When compared to other states, Police Departments in California are among the least transparent in the country. When citizens complain about the conduct of sworn police officers, those complaints might go away and are never heard of again. In the last five years alone, the Investigative Unit discovered 17.916 citizen's complaints filed against the four major law enforcement agencies in the Bay Area, in addition to California's Highway Patrol.
Yet, a state law called the Police Officer’s Bill of Rights protects police from those who allege misconduct.
Looking for Answers
Tech entrepreneurs Peretz Partensky and Ben Woosley came up against POBOR when he complained about what he says was an unfair arrest. He says he saw two bicyclists injured along Folsom street in San Francisco near his house. He didn’t even know the two bicyclists, but he called 911 for medical help.
“The next thing I know, [the police] grabbed me from behind and wrenched my arm back,” said Ben Woosley. He said he and Partensky were trying to get answers from the police, but the two were handcuffed and set on the ground.
“Since then,” Partensky said, “I’ve not actually been able to get any information about the incident.”
It’s not an uncommon story. Retired Marine Garret Bondaug was also left with unanswered questions when police unexpectedly showed up at his mother’s Santa Clara home one night.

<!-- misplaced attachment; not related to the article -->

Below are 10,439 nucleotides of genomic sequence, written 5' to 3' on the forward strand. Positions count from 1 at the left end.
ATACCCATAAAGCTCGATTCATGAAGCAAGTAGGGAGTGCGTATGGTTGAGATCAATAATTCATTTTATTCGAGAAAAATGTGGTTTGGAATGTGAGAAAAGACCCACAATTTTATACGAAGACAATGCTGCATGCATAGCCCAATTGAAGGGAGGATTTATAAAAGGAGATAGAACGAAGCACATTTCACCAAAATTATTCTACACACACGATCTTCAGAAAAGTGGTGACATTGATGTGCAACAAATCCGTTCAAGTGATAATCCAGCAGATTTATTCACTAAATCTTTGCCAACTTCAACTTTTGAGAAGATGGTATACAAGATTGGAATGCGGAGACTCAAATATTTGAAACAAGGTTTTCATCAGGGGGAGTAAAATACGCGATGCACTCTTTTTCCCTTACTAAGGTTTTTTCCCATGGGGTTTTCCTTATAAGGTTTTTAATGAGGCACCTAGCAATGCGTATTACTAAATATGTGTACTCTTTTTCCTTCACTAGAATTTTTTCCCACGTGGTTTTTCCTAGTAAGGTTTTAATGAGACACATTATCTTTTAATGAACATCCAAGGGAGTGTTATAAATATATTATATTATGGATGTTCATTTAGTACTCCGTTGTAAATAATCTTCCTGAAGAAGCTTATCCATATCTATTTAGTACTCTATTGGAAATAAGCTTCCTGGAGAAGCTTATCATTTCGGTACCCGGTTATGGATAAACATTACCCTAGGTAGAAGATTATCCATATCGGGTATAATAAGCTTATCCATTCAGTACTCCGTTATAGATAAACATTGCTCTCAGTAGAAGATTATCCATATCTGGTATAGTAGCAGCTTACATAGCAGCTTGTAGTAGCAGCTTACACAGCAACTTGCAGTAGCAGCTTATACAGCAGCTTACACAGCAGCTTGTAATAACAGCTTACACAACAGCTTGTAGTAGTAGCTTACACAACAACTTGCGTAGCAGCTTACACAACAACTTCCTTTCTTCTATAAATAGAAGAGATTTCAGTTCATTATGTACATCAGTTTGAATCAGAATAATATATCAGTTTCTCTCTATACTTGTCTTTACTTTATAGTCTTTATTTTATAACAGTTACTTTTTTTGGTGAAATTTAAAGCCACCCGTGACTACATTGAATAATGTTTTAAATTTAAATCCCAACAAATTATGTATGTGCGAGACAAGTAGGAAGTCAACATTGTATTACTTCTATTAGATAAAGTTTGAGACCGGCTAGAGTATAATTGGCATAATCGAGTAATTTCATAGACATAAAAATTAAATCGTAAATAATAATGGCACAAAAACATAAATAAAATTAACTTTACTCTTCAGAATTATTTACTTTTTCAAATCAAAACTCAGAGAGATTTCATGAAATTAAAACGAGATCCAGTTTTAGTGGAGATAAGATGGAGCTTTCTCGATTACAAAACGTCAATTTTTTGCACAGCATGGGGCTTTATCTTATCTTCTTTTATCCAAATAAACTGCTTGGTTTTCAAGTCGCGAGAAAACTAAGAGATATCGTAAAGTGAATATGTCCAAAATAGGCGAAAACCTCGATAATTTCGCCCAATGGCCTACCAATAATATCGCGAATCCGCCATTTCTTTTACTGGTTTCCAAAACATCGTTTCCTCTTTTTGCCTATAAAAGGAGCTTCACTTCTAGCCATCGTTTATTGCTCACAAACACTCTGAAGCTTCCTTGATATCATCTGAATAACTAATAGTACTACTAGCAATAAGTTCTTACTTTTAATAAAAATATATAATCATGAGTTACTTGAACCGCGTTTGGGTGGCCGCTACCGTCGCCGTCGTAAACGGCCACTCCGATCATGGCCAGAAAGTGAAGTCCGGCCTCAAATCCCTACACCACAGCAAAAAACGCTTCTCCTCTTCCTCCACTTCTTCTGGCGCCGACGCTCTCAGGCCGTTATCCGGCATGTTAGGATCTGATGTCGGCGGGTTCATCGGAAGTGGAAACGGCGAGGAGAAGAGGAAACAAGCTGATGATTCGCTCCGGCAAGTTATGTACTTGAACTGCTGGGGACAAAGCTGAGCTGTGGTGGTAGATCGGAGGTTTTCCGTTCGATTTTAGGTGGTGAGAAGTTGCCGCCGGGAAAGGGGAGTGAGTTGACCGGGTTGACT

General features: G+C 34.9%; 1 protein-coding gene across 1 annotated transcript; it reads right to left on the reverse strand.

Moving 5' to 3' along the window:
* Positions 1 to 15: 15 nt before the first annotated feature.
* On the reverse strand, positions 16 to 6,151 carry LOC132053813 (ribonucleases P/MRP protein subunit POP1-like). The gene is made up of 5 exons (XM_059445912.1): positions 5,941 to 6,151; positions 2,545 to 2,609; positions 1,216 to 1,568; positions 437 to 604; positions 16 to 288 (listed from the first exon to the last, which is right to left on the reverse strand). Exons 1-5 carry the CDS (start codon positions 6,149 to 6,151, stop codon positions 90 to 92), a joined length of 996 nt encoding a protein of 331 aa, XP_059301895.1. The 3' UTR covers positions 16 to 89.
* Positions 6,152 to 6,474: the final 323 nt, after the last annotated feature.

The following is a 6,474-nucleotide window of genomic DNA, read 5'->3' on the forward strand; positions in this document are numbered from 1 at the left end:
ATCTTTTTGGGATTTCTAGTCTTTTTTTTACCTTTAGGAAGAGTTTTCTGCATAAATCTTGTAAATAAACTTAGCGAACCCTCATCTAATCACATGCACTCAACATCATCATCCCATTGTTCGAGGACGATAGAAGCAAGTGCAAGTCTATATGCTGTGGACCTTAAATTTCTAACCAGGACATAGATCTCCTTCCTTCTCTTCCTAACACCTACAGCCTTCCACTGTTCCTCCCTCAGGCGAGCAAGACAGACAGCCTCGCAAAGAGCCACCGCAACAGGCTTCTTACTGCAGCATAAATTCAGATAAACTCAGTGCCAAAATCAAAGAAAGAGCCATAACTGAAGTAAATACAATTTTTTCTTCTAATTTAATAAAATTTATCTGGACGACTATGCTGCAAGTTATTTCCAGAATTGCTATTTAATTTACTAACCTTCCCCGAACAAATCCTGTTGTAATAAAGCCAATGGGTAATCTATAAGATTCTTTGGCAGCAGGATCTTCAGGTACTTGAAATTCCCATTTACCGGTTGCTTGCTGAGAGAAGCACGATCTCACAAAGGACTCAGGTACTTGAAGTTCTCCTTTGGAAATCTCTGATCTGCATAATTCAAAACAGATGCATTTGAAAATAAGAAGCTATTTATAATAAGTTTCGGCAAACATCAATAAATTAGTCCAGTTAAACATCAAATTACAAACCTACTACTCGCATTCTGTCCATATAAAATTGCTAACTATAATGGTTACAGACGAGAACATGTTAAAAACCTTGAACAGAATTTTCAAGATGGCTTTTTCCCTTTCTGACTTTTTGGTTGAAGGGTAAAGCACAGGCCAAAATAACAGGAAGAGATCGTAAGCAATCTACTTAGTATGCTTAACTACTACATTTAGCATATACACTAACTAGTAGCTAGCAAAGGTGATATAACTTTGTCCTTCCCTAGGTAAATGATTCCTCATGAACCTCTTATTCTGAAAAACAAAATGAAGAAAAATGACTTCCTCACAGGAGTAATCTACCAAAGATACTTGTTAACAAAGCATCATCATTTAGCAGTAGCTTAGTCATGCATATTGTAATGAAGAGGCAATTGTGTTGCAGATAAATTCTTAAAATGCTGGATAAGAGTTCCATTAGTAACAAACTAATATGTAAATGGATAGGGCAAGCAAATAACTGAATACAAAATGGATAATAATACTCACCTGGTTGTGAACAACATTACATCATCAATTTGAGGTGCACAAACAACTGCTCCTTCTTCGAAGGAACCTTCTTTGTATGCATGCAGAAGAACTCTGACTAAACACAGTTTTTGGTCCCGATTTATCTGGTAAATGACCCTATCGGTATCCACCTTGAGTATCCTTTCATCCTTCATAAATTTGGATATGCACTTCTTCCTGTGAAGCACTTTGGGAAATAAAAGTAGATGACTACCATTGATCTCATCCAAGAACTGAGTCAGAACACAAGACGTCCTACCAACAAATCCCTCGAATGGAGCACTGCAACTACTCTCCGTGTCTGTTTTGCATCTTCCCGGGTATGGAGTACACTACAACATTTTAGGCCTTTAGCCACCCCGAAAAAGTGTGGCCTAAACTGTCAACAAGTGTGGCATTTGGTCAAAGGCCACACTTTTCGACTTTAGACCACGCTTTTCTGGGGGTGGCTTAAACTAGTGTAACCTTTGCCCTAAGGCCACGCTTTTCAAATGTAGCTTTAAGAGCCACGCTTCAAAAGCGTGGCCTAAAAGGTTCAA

“We were literally watching PBS,” Bondaug said. That’s when the police showed up at about 11pm. “As soon as we ask ‘what for?’, [the officer] whipped out his ASD, aluminum baton, and started beating me.”
Transparency in law enforcement is an issue NBC Bay Area has been investigating for over a year after the Investigative Unit heard the story of police brutality, OIegs Kozachenko. The truck driver and Berkeley resident said he was trying to ask about a traffic ticket an officer was writing him along I-80 west of Truckee. He had trouble because English is his second language
“I apologized and said that I didn’t understand,” Kozachenko told us through an interpreter.
Instead of answers, Kozachenko ended up unconscious on the pavement with his hands cuffed behind his back. When he stopped breathing, police rushed him to a level one trauma center.
Kozachenko and Garrett Bondaug have each filed lawsuits against the police departments involved. Partensky and Woosley filed citizens’ complaints. None of the police departments involved have even offered acknowledgement that the complaints have been renewed by internal investigators. “If this can happen to me,” said Bondaug, “what is happening to other people out there who do not have the resources to fight?”
The State Law that Protects Police From Scrutiny
Transparency is uneven across police agencies. POBOR allows police to keep secret the details of internal investigations or even official findings of misconduct. “It’s a sad, sad statement for any police department to not have some level of transparency. And when I say ‘some,’ I mean, it should be pushed as far as you can get it under the law,” said LaDoris Cordell, head of the Independent Police Auditor Office in San Jose. Cordell says San Jose police don’t invoke state law to avoid scrutiny, but many do.
POBOR was passed in 1976[pdf] and was designed to protect officers in Southern California who had become targets of mass protests and threats. A 2006 Supreme Court ruling kept even more information from the public by preventing civilian police commissions from publically disclosing their misconduct findings. In some cases, the ruling prevents commissions from even gaining access to officers’ personal files.